Avoiding deeply nested component trees

By passing child components down instead of data you can avoid passing data down through many levels of components. It also makes your components more reusable. Even multibrand components become much easier to build. Overall it is a pattern which improves your frontend code a lot!

The Problem

When building frontends you will pass data from a parent component to a child component. Often the child component renders this data, but not the component passing it along. The child components have different data requirements than your current component.

Then you add a new component, somewhere down your component tree. It has new data requirements, so you have to pass its data through all its parent components. On top of data, it might also need callbacks to provide interactivity. You also pass these through all parent components. You change a lot of files to add new functionality. With all the data passing the readability of your code also decreases. Overall the maintainability of codebase decreases.

Code samples and more at Medium.com

Property-based testing in Java with JUnit-Quickcheck - Part 2: Generators

In Part 1 of this tutorial we created a Property-based test (PBT) from a normal JUnit test with basic types. Now let us extend the domain object PostalParcel with a list of Products.


public class Product {

    private UUID uuid;
    private String name;
    private int weight;

    public Product(UUID uuid, String name, int weight) {
        this.uuid = uuid;
        this.name = name;
        if(weight > 0 ) {
            this.weight = weight;
        } else {
            throw new IllegalArgumentException("Weight not acceptable, less than 0.");
        }
    }

    public int getWeight() {
        return weight;
    }

}
public class PostalParcel {
    public static final double MAX_DELIVERY_COSTS = 4.99;
    public static final double MIN_DELIVERY_COSTS = 1.99;

    private UUID uuid;
    private List<Product> products;

    public PostalParcel(UUID uuid, List<Product> products) {
        this.uuid = uuid;
        this.products = products;
    }

    public double deliveryCosts() {
        if (weight() > 20) {
            return MAX_DELIVERY_COSTS;
        }
        return MIN_DELIVERY_COSTS;
    }

    public int weight() {
        return products.stream().map(Product::getWeight).mapToInt(Integer::intValue).sum();
    }
}

All examples are written with Java 8 and can be downloaded from my gitlab repository.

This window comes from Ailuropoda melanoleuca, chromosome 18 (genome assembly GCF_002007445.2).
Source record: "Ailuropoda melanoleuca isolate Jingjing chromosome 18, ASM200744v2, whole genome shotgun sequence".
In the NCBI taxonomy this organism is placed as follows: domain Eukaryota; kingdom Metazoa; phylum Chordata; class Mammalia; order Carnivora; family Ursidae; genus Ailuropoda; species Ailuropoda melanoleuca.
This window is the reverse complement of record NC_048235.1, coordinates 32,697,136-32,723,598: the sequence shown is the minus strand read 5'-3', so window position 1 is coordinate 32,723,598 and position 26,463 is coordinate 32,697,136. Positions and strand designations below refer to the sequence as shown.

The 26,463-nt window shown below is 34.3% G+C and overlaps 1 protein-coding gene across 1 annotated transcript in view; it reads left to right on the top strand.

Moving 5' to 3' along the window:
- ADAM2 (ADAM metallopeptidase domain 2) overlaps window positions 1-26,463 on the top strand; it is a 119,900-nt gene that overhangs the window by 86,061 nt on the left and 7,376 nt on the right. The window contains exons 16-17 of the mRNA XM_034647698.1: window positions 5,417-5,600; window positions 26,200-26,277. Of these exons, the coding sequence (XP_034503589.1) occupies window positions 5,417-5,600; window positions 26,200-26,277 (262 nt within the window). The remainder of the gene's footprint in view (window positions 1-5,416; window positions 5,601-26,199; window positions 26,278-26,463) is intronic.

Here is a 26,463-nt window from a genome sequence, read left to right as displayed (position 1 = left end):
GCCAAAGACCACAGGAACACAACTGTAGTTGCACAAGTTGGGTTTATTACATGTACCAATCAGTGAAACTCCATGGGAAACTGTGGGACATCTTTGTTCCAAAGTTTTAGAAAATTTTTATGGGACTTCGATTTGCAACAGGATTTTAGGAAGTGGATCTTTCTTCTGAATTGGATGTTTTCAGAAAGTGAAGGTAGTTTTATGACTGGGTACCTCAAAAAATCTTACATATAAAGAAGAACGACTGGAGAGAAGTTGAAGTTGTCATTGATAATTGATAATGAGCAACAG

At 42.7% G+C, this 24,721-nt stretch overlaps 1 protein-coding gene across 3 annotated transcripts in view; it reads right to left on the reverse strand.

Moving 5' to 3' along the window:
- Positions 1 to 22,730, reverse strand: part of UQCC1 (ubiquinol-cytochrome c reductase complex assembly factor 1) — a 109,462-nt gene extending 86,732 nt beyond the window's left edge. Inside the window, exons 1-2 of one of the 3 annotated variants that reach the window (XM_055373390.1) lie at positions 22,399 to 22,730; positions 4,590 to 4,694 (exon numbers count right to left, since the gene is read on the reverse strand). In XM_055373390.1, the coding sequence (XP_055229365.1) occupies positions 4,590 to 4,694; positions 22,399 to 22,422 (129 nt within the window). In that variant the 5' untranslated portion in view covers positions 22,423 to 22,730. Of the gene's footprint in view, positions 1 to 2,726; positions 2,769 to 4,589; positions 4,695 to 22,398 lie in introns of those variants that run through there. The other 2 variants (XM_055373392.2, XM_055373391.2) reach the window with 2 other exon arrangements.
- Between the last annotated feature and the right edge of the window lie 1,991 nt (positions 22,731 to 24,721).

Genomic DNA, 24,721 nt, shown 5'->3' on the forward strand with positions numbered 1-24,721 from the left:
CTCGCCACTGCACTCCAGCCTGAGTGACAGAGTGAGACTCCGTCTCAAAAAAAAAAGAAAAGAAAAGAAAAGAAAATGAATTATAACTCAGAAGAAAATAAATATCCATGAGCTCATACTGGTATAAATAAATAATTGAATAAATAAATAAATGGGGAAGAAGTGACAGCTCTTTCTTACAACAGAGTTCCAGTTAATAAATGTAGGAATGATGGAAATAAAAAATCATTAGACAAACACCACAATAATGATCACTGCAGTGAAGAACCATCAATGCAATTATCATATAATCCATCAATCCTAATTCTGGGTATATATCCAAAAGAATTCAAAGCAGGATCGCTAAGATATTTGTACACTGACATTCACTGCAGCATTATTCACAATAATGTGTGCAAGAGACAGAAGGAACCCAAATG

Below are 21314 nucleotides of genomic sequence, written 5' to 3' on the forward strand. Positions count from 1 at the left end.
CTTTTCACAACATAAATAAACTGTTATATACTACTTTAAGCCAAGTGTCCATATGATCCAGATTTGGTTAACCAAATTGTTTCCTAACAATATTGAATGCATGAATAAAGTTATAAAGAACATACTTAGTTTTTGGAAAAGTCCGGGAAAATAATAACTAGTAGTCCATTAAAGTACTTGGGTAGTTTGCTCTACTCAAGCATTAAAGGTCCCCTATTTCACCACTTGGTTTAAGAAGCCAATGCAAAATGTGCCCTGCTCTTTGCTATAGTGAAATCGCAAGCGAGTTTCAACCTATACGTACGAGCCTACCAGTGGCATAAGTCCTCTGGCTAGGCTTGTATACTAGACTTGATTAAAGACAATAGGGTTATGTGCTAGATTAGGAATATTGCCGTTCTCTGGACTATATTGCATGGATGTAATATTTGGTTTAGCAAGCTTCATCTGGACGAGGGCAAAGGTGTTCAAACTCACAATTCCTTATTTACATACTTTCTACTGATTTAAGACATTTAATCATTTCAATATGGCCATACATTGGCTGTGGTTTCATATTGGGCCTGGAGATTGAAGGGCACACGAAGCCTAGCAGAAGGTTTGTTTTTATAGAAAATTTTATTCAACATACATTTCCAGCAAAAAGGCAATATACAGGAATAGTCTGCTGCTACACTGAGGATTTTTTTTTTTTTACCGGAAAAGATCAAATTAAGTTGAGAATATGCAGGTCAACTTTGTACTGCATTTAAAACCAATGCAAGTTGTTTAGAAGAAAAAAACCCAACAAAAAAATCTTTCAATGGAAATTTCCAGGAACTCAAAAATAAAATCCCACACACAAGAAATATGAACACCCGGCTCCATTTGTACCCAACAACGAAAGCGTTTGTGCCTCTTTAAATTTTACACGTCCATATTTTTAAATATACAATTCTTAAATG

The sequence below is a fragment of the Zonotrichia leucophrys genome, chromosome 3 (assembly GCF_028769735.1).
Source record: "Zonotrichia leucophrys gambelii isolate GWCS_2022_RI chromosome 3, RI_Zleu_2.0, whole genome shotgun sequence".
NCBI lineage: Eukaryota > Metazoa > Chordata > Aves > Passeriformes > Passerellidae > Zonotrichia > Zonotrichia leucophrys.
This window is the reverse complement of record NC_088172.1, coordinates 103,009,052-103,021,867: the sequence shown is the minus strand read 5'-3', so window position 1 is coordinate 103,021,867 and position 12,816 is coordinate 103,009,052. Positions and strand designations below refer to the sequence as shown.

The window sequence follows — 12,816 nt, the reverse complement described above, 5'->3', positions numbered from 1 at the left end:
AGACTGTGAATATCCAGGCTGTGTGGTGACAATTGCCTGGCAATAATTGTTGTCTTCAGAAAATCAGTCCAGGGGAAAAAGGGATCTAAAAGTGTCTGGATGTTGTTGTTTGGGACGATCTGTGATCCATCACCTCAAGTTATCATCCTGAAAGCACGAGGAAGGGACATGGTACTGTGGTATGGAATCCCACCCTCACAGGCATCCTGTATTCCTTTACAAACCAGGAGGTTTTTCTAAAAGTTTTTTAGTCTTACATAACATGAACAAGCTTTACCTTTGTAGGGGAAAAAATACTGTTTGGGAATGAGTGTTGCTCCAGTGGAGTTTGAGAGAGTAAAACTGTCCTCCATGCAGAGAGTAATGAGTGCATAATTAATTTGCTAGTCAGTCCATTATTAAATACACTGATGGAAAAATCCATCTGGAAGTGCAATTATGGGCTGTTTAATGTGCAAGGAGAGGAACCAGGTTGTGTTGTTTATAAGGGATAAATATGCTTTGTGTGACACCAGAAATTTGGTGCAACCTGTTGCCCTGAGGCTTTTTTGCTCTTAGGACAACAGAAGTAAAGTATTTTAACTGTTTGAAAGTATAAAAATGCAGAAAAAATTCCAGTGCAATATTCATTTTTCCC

Write an unit test for the function deliveryCosts with a fixture for the entities. An implementation could look something like this:

private PostalParcel generatePostalParcel(int weight) {
    return new PostalParcel("UUID", generateProducts(weight));
}

private List<Product> generateProducts(int weight) {
    List<Product> products = new ArrayList<>();
    for (int i = 0; i < 5; i++) {
        products.add(new Product("UUID", "Name", weight/4));
    }
    return products;
}

As explained in the previous part, these tests will not cover the entire behaviour we are testing here. We will refactor this to a Property-based test with the help of generators.

Generators

In this certain case we use entities as our input for our unit tests. A possible way of using generated properties for entities is to generate a basic type for each of the needed arguments for our entities. It is easier to let JUnit-Quickcheck generate the entities by creating your own generators; this way your test does not get bloated with properties and is therefore better readable. To create a generator you need to do three things. First create a class that extends from generator<T>:


public class PostalParcelGenerator extends Generator<PostalParcel>

Secondly, implement the constructor with a super to the type you are generating. Lastly, override the function T generate:

public PostalParcelGenerator() {
    super(PostalParcel.class);
}
public PostalParcel generate(SourceOfRandomness sourceOfRandomness, GenerationStatus generationStatus) {
      return null;
}

We can use the generator in our Property-based test in two ways, we can use the @From(T.class) annotation in front of your entity. This annotation tells Junit-Quickcheck which generator to use, for example: